((TLDR : OB rotation was amazing, nurses at the hospital I had my rotation at are incredible teachers, practiced and learned so many new skills, human life is amazing -- cherish it, can't wait for Peds!))
Well that flew by faster than I can imagine! I had the amazing opportunity to rotate through postpartum, newborn nursery, and labor & delivery at Mount Sinai twice a week for the past five weeks. I had two incredibly intelligent clinical instructors who were jam packed with knowledge and experience to pass down to my clinical group. At this hospital on the East side of Manhattan, I saw and assisted in deliveries (held up a leg or two...pretty proud), performed newborn assessments on babies as old as a couple hours, observed circumcisions of newborns, performed postpartum assessments on mothers, and learned..so..much. OB is such a special field to go into and definitely takes a strong heart. You see and hear so much in the hospital -- mothers who come in for emergency C-sections due to all sorts of complications - uterine abruptions, cord prolapse, placenta previa, breech, etc. Sometimes it's unfortunate to see the mother go through so much... but delivering a healthy baby at the end of all the trouble is so incredibly beautiful.
The face of a mother when she's holding her newborn or even just talking about her newborn is the most precious thing to me. For 40 weeks, this living, breathing human was developing inside of another human being. Life and the cycle of life is such an amazing thing. It's not something we think about on the daily, but witnessing new life makes you hopeful and appreciative. Our bodies and minds are capable of so much. Our uteruses are capable of SOOOOO MUCH.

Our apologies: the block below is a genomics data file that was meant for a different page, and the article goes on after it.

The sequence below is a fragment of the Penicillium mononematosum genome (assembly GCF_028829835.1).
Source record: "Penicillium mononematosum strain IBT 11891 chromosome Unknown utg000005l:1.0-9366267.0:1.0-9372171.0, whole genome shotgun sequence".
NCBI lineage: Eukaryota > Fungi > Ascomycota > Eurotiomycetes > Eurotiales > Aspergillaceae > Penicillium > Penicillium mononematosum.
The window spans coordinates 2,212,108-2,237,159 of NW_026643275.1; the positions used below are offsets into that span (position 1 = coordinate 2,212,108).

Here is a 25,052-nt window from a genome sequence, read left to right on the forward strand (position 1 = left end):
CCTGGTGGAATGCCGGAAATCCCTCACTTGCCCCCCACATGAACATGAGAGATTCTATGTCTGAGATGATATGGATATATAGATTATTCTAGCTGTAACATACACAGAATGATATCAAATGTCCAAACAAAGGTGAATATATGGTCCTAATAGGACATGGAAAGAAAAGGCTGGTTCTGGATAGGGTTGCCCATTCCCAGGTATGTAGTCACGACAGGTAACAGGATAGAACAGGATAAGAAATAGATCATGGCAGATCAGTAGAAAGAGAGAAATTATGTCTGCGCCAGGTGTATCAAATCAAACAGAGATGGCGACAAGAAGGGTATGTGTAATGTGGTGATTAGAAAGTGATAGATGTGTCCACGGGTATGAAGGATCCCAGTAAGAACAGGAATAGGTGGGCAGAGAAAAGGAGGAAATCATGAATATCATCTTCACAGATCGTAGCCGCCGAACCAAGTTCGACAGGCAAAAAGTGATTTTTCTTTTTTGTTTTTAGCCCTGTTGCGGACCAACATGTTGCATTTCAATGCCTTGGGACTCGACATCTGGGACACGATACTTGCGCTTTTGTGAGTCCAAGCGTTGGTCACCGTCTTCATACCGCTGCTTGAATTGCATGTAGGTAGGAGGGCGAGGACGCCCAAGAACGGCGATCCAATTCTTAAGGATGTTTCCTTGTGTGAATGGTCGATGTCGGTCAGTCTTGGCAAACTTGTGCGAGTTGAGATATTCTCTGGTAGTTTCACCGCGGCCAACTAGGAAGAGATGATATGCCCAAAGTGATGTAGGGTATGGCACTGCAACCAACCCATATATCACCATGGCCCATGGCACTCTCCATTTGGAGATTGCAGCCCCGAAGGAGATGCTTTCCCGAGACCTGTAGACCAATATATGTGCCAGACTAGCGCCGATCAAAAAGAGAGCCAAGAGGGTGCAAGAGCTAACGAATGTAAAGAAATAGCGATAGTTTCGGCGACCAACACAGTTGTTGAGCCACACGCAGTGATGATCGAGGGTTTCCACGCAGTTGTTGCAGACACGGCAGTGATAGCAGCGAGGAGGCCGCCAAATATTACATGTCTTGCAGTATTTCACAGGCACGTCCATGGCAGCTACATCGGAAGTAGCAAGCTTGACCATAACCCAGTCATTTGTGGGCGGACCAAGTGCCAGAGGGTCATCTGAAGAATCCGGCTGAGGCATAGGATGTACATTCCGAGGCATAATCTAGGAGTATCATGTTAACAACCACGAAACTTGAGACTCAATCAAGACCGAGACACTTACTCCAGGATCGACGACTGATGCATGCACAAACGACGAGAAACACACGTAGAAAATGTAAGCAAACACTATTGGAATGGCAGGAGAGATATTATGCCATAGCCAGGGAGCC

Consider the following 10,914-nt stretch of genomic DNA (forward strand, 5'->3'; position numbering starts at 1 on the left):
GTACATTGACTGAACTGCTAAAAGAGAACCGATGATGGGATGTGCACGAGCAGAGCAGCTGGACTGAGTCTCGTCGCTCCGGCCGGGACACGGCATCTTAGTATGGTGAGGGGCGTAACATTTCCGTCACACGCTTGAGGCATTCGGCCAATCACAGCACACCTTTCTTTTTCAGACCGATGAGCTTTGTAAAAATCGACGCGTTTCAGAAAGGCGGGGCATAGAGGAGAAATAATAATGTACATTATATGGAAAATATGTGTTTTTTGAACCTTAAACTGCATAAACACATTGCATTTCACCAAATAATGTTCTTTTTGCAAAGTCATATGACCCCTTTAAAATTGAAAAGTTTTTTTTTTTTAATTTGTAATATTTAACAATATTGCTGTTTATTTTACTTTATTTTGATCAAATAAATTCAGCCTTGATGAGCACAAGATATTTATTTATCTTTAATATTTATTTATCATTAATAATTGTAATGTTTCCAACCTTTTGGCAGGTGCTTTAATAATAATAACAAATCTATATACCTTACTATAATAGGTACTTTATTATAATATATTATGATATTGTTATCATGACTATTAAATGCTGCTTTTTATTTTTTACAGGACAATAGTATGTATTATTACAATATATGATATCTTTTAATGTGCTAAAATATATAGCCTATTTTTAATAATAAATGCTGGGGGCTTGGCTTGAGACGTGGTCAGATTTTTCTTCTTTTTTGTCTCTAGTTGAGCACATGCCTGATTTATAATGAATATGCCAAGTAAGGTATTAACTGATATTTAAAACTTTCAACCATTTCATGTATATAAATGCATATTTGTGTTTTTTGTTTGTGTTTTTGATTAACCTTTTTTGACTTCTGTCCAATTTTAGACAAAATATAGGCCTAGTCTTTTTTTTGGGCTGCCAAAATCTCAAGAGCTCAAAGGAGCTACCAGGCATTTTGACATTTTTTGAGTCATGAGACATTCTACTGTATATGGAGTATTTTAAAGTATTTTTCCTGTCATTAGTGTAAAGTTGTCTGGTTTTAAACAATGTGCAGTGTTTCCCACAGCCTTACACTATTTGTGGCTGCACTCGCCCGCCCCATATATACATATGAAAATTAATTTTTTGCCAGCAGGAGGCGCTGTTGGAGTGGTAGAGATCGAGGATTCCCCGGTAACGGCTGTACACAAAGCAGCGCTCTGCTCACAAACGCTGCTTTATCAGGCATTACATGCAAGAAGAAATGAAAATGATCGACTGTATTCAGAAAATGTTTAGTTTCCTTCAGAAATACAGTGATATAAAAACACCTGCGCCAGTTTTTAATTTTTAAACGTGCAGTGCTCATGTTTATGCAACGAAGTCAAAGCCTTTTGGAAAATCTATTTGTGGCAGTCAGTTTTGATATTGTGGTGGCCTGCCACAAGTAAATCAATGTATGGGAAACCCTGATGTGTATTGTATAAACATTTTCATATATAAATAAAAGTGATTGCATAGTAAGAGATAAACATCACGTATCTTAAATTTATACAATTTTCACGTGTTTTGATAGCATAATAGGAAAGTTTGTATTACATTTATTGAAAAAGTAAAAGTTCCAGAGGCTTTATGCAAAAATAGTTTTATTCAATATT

I also learned that newborns are strong. Those things squeezed out of a 10 inch hole. They can withstand a few things. It's funny because us nursing students were so soft with them in the beginning, being so cautious when touching them, being extra careful and gentle -- learning how to pick them up, turn them on to their stomaches, changing their diapers, etc. But in all honesty, these babies can endure being smacked on their butts, shifted from side to side, turned around and all that. I definitely got more used to handling the newborns by the end of this rotation. I can now say I think I am pretty expert at changing diapers and swaddling newborns. ;)
It's kind of bittersweet leaving this rotation behind, but I am excited to move on to Pediatrics. OB was the perfect start of the semester. The clinical aspect of this rotation taught me so much and it was really cool to see things I learned in class actually be applied to my day at clinical. Something I also really loved about OB is that there is an incredible amount of patient teaching. Whether we are dealing with a new mother or a mother who just delivered her 12th (Yes.. I had a mom who delivered vaginally 12 times)... there are so many things a mother can be taught -- effective breastfeeding, understanding how the body repairs itself, the changes that are happening to a mom's body, signs and symptoms of distress in the newborn, ways to adjust to a new baby to a family, etc. I am all about health promotion and health education, so witnessing the nurses do this with postpartum mothers was a great way to teach me how to practice that type of dialogue with my patients and future patients.
To the amazing nurses and staff helping nursing students like me....THANK YOU!